Steamship Approves UPS Tug And Barge License Request
David Creed •
The Steamship Authority’s Board of Governors unanimously voted in agreement Friday morning on a motion that approves a license request made by 41 North Offshore, LLC to operate freight truck transportation services for UPS between New Bedford and Nantucket this summer.
This license will run from May 15 through October 19, 2022. If 41 North wishes to continue this service beyond October 19, it would need to be renegotiated and approved by the SSA Board. The expectation is there will be approximately 70 trips made during this 22-week stretch carrying over UPS tractor trailers to the island.
The shipping giant had been scrambling after failing to book reservations aboard the Steamship Authority ferries for the summer. UPS typically sends two to three trailers to the island on a daily basis including time-sensitive packages like medication and food, as well as the bulk of the Amazon packages destined for Nantucket. While the Steamship has already voted to prioritize UPS on the waitlist and give it any available reservations that are left, it was unclear whether those measures would be enough, leading to this proposal.
The meeting lasted 30 minutes and there was dialogue about some lingering questions prior to a vote. SSA board member Roberts Jones, who represents Barnstable, raised his concern about losing UPS long-term as a customer if they view this service as a cheaper alternative and said the SSA needs to take measures to ensure they don't lose money from this action.
Peter Jeffrey, Falmouth's representative on the SSA Board, understood Jones concerns beyond this year, but said the board is facing an "extraodinary circumstance" of UPS missing the reservation and warned against doing too much with the pilot license.
"If we do too much with the pilot license are we going to make it a poison pill for 41 North to want to move forward this year and this season alone," Jeffrey said. "The economic impact on Nantucket I think would be devastating if they don't get their freight during the season. I don't think UPS is moving forward trying to address this because they don't believe the space we are freeing up for them is going to meet the needs of Nantucket, and I agree with that. I defer to Mr. Ranney on that but I think if we don't do something for this year, the island of Nantucket and its businesses will suffer."
"I do agree with Mr. Jones and what we should do is beyond the pilot we need to direct the authority to look at its tariff and wharf fees moving forward and if this is going to go beyond a pilot year, address the licensing concerns that Mr. Jones brings up beyond this year."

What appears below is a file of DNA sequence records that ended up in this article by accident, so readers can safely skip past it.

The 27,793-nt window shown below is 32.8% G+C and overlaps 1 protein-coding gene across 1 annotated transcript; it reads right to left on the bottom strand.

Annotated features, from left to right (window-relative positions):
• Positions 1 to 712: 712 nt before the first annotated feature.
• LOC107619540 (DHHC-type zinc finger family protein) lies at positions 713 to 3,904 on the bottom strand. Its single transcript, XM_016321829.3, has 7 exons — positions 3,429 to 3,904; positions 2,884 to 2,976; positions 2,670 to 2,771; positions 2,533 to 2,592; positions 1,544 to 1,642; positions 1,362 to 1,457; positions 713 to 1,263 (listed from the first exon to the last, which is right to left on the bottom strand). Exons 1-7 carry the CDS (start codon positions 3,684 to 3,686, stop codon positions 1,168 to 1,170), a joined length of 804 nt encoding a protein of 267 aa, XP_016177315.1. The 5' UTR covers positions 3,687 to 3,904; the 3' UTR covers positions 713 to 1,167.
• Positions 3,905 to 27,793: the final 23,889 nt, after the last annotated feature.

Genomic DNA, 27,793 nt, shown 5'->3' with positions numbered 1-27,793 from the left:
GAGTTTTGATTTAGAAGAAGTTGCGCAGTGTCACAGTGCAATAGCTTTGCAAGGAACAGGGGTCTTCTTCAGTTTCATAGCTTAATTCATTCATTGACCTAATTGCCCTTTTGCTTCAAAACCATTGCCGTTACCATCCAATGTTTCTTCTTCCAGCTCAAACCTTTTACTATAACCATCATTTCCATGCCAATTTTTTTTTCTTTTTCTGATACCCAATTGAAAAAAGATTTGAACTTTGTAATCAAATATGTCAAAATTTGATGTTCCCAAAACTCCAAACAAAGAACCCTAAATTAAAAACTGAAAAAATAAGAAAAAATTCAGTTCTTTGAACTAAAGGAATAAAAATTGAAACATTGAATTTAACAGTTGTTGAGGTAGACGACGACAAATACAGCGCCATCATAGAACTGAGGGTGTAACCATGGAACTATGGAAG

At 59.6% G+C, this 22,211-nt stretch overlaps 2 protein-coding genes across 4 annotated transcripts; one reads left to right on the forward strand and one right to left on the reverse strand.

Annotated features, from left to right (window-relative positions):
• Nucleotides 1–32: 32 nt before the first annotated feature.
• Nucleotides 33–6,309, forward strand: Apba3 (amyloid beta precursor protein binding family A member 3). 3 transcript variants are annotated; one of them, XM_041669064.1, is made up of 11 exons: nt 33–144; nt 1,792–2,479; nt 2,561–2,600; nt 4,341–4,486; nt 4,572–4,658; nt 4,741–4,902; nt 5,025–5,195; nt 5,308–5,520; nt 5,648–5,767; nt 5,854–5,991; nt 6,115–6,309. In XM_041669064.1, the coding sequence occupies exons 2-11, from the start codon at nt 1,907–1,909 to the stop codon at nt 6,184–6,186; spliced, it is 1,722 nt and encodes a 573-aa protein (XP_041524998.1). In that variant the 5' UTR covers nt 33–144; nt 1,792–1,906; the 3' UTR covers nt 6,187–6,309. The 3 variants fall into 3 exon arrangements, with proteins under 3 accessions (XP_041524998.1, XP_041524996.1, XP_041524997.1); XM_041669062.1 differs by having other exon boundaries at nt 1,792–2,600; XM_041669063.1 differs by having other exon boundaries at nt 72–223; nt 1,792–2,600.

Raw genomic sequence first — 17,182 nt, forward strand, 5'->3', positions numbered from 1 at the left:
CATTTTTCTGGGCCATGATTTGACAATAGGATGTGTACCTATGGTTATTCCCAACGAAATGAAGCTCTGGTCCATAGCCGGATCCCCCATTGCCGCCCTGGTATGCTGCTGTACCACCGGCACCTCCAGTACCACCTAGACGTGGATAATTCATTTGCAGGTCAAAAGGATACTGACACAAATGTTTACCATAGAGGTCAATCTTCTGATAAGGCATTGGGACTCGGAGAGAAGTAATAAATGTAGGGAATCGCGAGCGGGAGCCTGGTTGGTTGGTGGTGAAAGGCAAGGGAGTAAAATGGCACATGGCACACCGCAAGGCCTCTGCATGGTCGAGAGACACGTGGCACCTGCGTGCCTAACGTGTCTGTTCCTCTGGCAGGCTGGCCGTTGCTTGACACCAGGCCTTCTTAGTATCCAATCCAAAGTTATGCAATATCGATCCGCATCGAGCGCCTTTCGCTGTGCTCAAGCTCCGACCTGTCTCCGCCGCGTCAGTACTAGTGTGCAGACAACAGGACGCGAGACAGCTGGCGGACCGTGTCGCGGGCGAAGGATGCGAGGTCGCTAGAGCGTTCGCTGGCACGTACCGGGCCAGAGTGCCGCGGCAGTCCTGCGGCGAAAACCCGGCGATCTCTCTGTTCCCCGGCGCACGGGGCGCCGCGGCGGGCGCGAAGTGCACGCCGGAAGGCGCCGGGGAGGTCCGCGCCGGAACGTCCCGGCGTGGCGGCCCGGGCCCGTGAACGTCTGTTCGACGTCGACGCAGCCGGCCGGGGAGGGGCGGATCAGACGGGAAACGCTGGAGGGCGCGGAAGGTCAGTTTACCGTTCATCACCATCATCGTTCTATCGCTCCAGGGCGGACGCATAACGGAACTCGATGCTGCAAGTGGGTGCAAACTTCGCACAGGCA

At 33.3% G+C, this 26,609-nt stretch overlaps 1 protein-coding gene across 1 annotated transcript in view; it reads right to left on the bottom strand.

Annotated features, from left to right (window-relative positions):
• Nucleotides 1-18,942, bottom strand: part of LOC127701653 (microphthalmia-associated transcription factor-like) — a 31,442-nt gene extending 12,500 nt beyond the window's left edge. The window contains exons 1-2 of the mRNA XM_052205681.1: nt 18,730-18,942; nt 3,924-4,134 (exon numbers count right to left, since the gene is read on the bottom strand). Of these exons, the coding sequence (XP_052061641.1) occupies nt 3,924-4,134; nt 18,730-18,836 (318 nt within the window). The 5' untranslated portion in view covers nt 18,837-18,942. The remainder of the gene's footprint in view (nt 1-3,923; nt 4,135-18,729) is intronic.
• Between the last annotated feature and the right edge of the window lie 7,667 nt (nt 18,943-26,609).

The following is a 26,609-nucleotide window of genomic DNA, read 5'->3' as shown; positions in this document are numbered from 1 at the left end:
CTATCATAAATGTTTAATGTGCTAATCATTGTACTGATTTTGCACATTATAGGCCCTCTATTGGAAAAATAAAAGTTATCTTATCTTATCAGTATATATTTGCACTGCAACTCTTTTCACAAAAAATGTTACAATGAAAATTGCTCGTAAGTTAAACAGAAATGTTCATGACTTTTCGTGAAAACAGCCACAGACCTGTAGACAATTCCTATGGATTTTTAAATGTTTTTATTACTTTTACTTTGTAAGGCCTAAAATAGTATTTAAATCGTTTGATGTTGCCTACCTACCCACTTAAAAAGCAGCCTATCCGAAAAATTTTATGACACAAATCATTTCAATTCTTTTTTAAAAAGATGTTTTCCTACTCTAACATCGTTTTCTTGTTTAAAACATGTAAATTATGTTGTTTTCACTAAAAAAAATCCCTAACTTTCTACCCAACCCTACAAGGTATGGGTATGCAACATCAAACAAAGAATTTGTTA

Rob Ranney, Nantucket's representative on the SSA Board, agreed with Jeffrey and isn't concerned at this time that UPS will opt for these freight services over the SSA.
"I think given how this unfolded originally, next year we aren't going to be in this situation because UPS, or the common carrier here is going to find out that doing this by barge is way more difficult than booking reservations the normal way," Ranney said. "We can look at this moving forward. Maybe those fares should be or those tariffs should be updated to the present time whether we use them or not. The way this is spelled out now is totally fine with me. As a pilot, I think we should go forward with it."
41 North Offshore LLC, already operates tugs and barges out of New Bedford. According to their proposal, UPS was still without guaranteed Steamship reservations for 150 to 200 of the trips to Nantucket it needs for this summer. These 70 barge trips with one or more of its trailers will cover those missing reservations. But 41 North Offshore is looking beyond the UPS situation. Its manager, Jonah Mikutowicz, said the new service would improve the transportation of materials and other items to Nantucket that may not necessarily fit into the Steamship Authority’s operation very easily. It had started exploring the concept in late 2020, well before the UPS debacle.
According to its license application, “The Pilot is designed with a focus on two things; first to determine if a tug and barge freight service between New Bedford and Nantucket is a viable transportation method that could supplement the existing SSA ferry service between Hyannis and Nantucket; and second, to solve the immediate need of a critical transporter of products, medicine and supplies to Nantucket (UPS), that is not able to meet all its Nantucket transportation needs using the SSA during the busy Nantucket summer season. The goal of the pilot is to determine if, as the service develops, other SSA customers that cannot reserve a guaranteed spot with the SSA will participate in the service. The service is not designed nor intended to take customers and freight traffic away from the SSA, but rather supplement the SSA at times when the SSA cannot offer a guaranteed reservation."